EXTO is een vakgroep die het meest actief is op het vlak van onderzoek in de faculteit. Het onderzoek binnen EXTO is gericht op twee lange-termijn topics:
EXTO is one of the most active research groups of the faculty. The focal long-term research topics pursued in EXTO are:
Neurobiological and behavioral study of cognition, affect and sleep
The research focus of this team represents a comprehensive study of mental processes and their neural correlates in different domains of human functioning and behavior, such as implicit cognition, the basic mechanism of emotional information processing, (implicit) social judgment and sleep. Without doubt, the study of the brain and its related mental processes is at the forefront of current research in many disciplines of psychology. Together with behavioral (experimental – observational) approaches, neurobiological methodology, such as brain imaging techniques (e.g., electroencephalograph, functional and structural magnetic resonance imaging) and lesions studies, allow unprecedented insights in human mental processes.
One of the main strengths of our team is the fact that it incorporates three different subfields of psychology (biological psychology, social and affective neuroscience and cognitive psychology). This results in a dynamic and unique group of young and senior researchers with multiple domains of expertise. In order to promote focus 1’s synergy and interplay between mental processes and neural substrates, the team focuses on (a) strengthening of the topics that have contributed to the strong reputation of each of the research domains within focus 1 and (b) new collaboration between research topics in line of focus 1 in terms of future research proposals and projects. Thus, in order to enhance the quality and validity in this focus, attention will be given to bridge gaps between the different subfields in order to join complementary insights and methods in the approach of a subject.
Social exchange relationships at work (SER@work)
The research focus of this team concerns the impact of (social) exchange relationships between employees and organizations on important job outcomes such as job satisfaction, turnover, performance, work effort, quality of (working) life, feelings of justice, etc. This topic is rather unique in Belgian academia, but ties up with state-of-the-art international research in work and organizational psychology. A number of topics that directly emerge from social exchange theory are studied: reward management (concerning why and how an organization rewards the employee in exchange for his/her efforts and what its effects are), psychological contract (representing the mutual beliefs, perceptions, and informal obligations between an organization and its employees and their consequences), antecedents and consequences of psychological needs satisfaction in organizational environments (that is, the need for autonomy, competence, and relatedness), justice perceptions (of the exchanges taking place at different levels) and career opportunities (offered by organizations).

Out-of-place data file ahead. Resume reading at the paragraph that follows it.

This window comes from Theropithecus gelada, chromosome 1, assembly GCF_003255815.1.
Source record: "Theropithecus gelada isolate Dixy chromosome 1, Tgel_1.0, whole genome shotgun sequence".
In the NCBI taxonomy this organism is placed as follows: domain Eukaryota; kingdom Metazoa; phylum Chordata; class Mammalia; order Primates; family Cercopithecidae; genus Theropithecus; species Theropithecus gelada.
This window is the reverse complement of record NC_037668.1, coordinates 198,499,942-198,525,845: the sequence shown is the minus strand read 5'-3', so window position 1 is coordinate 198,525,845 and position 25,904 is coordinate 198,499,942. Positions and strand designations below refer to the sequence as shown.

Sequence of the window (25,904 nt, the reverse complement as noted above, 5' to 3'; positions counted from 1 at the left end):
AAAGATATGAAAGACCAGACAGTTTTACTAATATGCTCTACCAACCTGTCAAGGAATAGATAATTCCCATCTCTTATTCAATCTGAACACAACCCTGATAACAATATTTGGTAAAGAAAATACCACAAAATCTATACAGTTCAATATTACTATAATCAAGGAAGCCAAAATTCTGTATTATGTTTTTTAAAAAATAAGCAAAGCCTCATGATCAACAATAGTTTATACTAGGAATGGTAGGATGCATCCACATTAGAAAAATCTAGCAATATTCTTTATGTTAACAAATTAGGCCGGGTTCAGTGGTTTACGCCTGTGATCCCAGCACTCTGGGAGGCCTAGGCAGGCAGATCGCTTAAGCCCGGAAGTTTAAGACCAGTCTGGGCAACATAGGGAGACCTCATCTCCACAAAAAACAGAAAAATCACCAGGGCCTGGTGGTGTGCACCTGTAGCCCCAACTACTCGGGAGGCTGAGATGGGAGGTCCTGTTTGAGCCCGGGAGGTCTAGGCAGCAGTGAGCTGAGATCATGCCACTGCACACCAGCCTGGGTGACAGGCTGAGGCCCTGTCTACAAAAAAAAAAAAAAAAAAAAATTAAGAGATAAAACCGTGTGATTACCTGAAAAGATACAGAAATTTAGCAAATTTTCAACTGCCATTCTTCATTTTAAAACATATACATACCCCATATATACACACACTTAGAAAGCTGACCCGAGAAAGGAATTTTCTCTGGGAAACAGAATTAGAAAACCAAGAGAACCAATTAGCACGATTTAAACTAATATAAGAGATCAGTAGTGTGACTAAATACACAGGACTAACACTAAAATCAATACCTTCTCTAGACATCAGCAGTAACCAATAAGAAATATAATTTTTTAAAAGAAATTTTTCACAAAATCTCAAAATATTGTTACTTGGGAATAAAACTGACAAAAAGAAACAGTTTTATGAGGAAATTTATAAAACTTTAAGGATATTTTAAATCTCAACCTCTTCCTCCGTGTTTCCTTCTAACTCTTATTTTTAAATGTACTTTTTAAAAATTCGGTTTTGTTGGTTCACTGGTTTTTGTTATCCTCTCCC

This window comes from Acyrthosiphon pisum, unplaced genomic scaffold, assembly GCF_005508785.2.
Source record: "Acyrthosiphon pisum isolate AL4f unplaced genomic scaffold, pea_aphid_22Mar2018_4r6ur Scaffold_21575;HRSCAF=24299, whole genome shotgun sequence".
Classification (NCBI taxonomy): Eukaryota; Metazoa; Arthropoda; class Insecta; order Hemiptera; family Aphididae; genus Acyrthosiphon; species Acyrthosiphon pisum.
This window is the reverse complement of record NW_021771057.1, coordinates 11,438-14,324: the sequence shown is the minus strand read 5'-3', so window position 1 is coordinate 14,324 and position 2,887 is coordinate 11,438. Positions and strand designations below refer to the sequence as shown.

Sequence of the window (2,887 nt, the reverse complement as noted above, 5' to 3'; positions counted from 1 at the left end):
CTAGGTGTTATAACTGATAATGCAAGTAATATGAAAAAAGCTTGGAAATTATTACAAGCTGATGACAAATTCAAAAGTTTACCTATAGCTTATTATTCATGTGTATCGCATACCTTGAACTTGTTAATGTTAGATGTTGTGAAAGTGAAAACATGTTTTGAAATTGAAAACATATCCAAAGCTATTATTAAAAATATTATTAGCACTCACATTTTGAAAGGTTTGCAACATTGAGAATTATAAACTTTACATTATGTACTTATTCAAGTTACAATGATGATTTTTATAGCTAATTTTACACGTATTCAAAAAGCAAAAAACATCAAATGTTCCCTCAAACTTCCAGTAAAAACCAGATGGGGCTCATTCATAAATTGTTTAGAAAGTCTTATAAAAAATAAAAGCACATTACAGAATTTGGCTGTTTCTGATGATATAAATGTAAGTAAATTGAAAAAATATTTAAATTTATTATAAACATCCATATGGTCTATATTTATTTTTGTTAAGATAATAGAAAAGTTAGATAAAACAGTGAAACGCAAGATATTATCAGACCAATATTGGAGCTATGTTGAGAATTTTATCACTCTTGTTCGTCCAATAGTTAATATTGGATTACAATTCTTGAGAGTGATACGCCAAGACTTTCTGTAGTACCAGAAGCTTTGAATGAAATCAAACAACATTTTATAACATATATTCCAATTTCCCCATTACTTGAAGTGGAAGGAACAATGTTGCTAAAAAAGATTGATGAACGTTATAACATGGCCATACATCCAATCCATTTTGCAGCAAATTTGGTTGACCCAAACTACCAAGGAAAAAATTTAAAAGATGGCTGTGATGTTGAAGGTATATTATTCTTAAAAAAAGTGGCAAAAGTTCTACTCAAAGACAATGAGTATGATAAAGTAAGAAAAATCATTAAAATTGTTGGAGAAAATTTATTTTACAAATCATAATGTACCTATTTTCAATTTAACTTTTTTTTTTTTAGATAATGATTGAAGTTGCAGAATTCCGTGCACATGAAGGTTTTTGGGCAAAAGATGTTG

The research in our group is groundbreaking at the international level in that we emphasize three novel aspects of these topics: First, in contrast to mainstream research in work and organizational psychology that generally addresses psychological phenomena that are believed to hold for (all individuals in) the general population, we study inter-individual differences in these exchange relationships and their differential impact on job outcomes. Second, responding to a number of pleas in the international literature we study the dynamic nature of the link between exchange relationships and job outcomes. Finally, our team explicitly focuses on the behavior of specific, non-traditional work populations such as non-profit workers, shift workers, volunteers, managers, and high-potentials.
The following research groups of EXTO collaborate in investigating these topics: